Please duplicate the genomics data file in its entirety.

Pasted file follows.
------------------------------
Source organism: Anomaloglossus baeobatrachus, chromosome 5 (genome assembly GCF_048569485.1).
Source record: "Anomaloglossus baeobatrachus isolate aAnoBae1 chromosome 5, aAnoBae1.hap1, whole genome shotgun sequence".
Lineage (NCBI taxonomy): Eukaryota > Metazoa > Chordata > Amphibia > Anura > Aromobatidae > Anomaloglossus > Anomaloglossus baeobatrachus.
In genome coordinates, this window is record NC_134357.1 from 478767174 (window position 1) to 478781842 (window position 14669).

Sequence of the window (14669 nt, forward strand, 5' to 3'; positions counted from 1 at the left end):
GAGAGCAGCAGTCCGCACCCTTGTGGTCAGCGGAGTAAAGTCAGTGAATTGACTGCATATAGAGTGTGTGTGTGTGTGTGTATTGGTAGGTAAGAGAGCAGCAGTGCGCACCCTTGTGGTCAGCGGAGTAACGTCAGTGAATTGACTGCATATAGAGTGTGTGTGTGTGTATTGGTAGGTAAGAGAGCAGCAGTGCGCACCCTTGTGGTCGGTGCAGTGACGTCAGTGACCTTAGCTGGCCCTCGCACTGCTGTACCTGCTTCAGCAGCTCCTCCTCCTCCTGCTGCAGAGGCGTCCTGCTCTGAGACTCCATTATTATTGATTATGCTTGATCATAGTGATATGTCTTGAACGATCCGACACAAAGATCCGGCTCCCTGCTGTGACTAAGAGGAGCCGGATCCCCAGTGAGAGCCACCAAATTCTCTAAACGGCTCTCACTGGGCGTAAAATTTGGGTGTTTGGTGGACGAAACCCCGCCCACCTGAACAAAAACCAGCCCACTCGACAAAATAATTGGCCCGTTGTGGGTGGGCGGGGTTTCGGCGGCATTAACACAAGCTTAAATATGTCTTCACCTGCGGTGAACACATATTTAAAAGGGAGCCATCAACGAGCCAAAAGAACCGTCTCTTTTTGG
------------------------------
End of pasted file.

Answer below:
Source organism: Anomaloglossus baeobatrachus, chromosome 5 (genome assembly GCF_048569485.1).
Source record: "Anomaloglossus baeobatrachus isolate aAnoBae1 chromosome 5, aAnoBae1.hap1, whole genome shotgun sequence".
Lineage (NCBI taxonomy): Eukaryota > Metazoa > Chordata > Amphibia > Anura > Aromobatidae > Anomaloglossus > Anomaloglossus baeobatrachus.
In genome coordinates, this window is record NC_134357.1 from 478767174 (window position 1) to 478781842 (window position 14669).

Sequence of the window (14669 nt, forward strand, 5' to 3'; positions counted from 1 at the left end):
GAGAGCAGCAGTCCGCACCCTTGTGGTCAGCGGAGTAAAGTCAGTGAATTGACTGCATATAGAGTGTGTGTGTGTGTGTGTATTGGTAGGTAAGAGAGCAGCAGTGCGCACCCTTGTGGTCAGCGGAGTAACGTCAGTGAATTGACTGCATATAGAGTGTGTGTGTGTGTATTGGTAGGTAAGAGAGCAGCAGTGCGCACCCTTGTGGTCGGTGCAGTGACGTCAGTGACCTTAGCTGGCCCTCGCACTGCTGTACCTGCTTCAGCAGCTCCTCCTCCTCCTGCTGCAGAGGCGTCCTGCTCTGAGACTCCATTATTATTGATTATGCTTGATCATAGTGATATGTCTTGAACGATCCGACACAAAGATCCGGCTCCCTGCTGTGACTAAGAGGAGCCGGATCCCCAGTGAGAGCCACCAAATTCTCTAAACGGCTCTCACTGGGCGTAAAATTTGGGTGTTTGGTGGACGAAACCCCGCCCACCTGAACAAAAACCAGCCCACTCGACAAAATAATTGGCCCGTTGTGGGTGGGCGGGGTTTCGGCGGCATTAACACAAGCTTAAATATGTCTTCACCTGCGGTGAACACATATTTAAAAGGGAGCCATCAACGAGCCAAAAGAACCGTCTCTTTTTGG